Benefits & Research

Benefits:

  • Improved:
    •  proprioception (10/10) · i
    • coordination and ease of movement (10/10)
    • posture and stability (9/10)
    • well-being (6/10)
    • feeling of confidence (5/10)
    • breathing (2/10)
  • Decreased
    • pain (6/10)
    • spasm (7/10)
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Research Evidence:

  • Improves:
    • body awareness:  Multiple sclerosis, pain, stroke, able-bodied  (6,7,20)
    •  mobility (1,6,18,23)
    •  stability (1,4,21,24)
    •  coordination (19,25)
    •  ease of movement (22,18)
    •  posture (13)
    •  balance confidence (5,24)
    •  mood (17)
    •  breathing (20)
    •  well-being and quality of life (15,22)
    •  sleep (20)
    •  self efficacy (15) and health locus of control (20)
    •  self image (15)
    •  greater recruitment of the affected part of the motor cortex  (stroke) (16)
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  • Reduces, decreases:
    • decreased pain (2,14,15)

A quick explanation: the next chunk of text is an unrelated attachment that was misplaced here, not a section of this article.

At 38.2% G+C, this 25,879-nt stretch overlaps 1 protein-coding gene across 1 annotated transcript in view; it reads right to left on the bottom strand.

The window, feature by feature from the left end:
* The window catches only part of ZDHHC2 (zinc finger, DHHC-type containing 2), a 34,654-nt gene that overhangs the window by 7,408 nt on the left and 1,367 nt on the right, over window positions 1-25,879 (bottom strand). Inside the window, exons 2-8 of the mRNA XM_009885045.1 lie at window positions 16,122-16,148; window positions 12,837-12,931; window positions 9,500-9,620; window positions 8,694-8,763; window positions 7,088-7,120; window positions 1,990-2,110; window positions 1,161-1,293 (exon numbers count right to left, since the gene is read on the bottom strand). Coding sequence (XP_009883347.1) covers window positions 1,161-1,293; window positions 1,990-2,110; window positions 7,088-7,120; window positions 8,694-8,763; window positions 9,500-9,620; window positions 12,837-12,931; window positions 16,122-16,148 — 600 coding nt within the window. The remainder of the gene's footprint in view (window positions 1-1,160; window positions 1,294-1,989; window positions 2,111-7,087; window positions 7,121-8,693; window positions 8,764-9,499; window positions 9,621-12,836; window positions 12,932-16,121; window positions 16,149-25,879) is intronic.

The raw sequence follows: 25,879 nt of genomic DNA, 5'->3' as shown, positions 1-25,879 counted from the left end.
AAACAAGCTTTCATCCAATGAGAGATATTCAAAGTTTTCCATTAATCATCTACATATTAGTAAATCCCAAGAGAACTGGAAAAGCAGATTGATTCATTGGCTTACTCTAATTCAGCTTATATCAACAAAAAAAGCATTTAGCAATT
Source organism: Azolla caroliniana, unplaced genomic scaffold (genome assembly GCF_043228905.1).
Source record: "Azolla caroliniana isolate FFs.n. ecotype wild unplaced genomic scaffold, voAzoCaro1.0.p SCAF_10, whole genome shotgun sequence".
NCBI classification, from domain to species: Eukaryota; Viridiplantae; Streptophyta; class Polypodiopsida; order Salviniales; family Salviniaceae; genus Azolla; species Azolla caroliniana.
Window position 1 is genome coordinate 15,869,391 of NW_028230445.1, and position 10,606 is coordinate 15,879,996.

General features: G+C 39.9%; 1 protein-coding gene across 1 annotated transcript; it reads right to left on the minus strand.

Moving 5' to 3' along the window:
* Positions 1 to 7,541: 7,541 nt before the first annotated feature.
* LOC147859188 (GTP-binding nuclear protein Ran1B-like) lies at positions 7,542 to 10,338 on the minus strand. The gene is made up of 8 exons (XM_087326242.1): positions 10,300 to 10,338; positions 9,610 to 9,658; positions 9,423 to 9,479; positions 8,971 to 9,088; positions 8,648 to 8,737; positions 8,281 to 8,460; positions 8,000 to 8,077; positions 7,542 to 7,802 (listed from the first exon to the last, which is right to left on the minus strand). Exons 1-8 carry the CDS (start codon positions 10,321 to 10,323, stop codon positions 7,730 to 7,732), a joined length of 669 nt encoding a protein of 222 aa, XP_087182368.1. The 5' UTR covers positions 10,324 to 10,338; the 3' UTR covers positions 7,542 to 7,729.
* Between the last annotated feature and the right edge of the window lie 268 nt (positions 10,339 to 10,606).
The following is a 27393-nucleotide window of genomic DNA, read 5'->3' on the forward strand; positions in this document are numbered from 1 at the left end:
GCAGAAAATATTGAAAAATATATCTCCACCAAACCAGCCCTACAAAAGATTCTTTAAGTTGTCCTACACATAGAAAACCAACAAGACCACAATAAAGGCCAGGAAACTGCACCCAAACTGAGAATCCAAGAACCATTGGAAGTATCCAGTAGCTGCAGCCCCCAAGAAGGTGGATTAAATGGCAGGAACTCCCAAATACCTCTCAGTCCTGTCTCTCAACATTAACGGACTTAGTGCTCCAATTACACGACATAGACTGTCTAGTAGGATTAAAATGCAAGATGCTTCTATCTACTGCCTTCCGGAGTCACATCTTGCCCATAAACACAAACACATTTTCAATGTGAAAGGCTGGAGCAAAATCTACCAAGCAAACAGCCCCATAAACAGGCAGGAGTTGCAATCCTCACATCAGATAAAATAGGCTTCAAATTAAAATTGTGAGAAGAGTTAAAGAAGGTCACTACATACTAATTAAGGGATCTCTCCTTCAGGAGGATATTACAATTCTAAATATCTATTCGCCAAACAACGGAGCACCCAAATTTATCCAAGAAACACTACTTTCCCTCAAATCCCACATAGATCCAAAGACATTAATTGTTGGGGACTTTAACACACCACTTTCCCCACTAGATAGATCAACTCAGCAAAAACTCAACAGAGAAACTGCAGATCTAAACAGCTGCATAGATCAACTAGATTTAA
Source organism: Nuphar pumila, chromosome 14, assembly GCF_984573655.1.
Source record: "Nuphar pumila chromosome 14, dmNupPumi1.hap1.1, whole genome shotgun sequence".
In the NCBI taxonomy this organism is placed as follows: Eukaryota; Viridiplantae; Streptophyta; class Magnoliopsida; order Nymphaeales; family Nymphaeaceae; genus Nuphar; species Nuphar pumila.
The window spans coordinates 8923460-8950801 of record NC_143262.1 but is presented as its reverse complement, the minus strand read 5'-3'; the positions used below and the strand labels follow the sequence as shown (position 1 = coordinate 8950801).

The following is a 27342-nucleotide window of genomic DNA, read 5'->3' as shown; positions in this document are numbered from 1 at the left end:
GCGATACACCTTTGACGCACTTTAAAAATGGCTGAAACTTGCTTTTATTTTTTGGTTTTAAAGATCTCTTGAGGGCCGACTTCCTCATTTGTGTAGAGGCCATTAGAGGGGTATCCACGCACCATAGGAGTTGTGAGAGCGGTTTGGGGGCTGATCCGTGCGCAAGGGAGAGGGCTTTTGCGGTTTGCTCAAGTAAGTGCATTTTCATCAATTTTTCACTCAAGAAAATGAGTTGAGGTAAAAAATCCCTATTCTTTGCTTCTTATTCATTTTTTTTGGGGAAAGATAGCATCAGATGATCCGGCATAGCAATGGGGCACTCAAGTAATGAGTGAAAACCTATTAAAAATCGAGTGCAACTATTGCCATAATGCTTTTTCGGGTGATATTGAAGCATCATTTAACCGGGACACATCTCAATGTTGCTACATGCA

• fatigue (20)
    • anxiety and stress (10,11,12,15)
    • medical costs (2)
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References:

1. Batson, G., & Deutsch, J.E. (2005). Effects of Feldenkrais Awareness Through Movement on balance in adults with chronic neurological deficits following stroke: A preliminary study. Complementary Health Practice Review, 10 (3), 203-210.

  • Read PdF – CONCLUSION To our knowledge, this is the first reported study describing the use of the FM implemented late in stroke recovery. These preliminary findings are very encouraging and form the basis for future research on the role of FMs using larger numbers of participants and credible control groups.

2. Bearman, D., & Shafarman, S. (1999). The Feldenkrais Method in the treatment of chronic pain: A study of efficacy and cost effectiveness. American Journal of Pain Management, 9(1), 22-27.

3. Bost, H. (1997). Case description: Michael-incomplete paraplegia after a motorbike accident-A five-year learning process. Retrieved August 28, 2008, from http://www.helgabost.de/Dokumentation/case_study/case_study.html